that: If physicalism is true, S is the statement that describes the entire physical nature of the world collectively, and S* is the statement that describes the entire nature of the world, then S entails S*.

A priori physicalism holds that the above can be known without observation, i.e., independently from experience. Originally, it was assumed that physicalism was a priori, until Kripke argued in Naming and Necessity
Naming and Necessity
Naming and Necessity is a book by the philosopher Saul Kripke that was first published in 1980 and deals with the debates of proper nouns in the philosophy of language. The book is based on a transcript of three lectures given at Princeton University in 1970...

for the existence of necessary a posteriori truths.
However, an underexplored approach is that of Helmuth Plessner
Helmuth Plessner
Helmuth Plessner was a German philosopher and sociologist, and a primary advocate of "philosophical anthropology" .He was Chairman from 1953-1959 of the Deutsche Gesellschaft für Soziologie....

, whose idea of a material a priori based in our biology and environmental interactions is only now being recognized as relevant to a hermeneutics of nature, for example, in the works of Petran Kokelkoren.

A posteriori physicalism holds physicalism as a necessary truth known a posteriori, i.e., known through empirical observation. There are two main interpretations of a posteriori physicalism which exist today. One is that a posteriori truth can be reached a priori by contingent a posteriori truths. The other holds that there are a posteriori truths that are taken from non-contingent (i.e., necessary) truths. A problem arises when the former is combined with "S entails S*", leading to a contradiction. This view remains controversial within analytic philosophy.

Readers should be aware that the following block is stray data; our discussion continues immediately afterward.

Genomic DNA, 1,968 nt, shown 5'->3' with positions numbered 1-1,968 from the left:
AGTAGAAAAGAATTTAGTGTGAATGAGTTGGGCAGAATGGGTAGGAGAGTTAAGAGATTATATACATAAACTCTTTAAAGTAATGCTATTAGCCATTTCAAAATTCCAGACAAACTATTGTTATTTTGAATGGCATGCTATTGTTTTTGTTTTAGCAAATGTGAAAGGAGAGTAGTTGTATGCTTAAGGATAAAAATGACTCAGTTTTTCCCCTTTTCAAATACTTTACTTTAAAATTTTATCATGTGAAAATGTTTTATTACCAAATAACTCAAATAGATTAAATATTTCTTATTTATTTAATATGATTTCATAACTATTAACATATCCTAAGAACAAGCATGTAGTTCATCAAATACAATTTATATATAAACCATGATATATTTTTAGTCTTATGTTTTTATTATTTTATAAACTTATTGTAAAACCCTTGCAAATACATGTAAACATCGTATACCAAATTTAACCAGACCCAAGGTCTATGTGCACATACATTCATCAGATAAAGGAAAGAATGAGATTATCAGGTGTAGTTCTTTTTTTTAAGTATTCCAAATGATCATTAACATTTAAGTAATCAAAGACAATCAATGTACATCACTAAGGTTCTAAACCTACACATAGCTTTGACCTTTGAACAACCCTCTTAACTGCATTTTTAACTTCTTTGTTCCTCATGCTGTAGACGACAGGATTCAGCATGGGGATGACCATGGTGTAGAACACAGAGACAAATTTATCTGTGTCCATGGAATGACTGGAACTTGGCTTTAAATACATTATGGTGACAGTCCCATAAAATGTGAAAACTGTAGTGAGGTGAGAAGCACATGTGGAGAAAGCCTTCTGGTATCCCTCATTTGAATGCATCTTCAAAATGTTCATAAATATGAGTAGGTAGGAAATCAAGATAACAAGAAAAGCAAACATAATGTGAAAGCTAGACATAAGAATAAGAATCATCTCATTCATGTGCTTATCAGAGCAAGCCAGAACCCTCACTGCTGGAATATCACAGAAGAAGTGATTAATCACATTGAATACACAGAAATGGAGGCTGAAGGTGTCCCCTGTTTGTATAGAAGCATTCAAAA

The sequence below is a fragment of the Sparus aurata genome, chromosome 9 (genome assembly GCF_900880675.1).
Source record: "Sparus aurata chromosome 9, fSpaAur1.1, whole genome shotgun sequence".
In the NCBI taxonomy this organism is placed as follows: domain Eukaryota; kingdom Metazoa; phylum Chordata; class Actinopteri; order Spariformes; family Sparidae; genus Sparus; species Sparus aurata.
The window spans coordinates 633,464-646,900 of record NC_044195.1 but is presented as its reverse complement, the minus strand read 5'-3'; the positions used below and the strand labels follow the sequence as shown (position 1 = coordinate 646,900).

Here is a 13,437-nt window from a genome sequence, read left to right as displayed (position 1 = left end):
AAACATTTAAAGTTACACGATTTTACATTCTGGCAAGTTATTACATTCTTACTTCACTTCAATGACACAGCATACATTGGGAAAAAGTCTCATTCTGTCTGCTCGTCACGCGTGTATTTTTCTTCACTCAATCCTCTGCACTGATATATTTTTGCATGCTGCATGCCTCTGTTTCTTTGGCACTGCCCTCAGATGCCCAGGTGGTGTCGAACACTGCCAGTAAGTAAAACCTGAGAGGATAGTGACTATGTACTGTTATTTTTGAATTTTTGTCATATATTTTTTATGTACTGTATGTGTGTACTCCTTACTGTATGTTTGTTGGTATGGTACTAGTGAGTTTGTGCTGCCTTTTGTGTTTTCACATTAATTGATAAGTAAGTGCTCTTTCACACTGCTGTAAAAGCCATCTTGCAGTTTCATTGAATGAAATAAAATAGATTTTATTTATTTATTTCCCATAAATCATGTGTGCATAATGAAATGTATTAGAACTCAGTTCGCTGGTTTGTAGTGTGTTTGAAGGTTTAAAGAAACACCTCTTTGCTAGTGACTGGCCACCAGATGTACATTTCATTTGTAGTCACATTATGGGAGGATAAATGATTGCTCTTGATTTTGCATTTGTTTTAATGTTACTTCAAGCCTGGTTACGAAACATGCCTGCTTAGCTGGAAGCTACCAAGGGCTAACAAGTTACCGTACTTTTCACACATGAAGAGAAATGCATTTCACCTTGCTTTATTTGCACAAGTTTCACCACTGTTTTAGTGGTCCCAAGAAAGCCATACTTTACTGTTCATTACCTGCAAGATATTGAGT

See also


  • Monism
    Monism
    Monism is any philosophical view which holds that there is unity in a given field of inquiry. Accordingly, some philosophers may hold that the universe is one rather than dualistic or pluralistic...

  • Ontological pluralism
  • Presentism
    Presentism (philosophy of time)
    Saint Augustine proposed that the present is a knife edge between the past and the future and could not contain any extended period of time. This seems evident because, if the present is extended, it must have separate parts - but these must be simultaneous if they are truly part of the present...


External links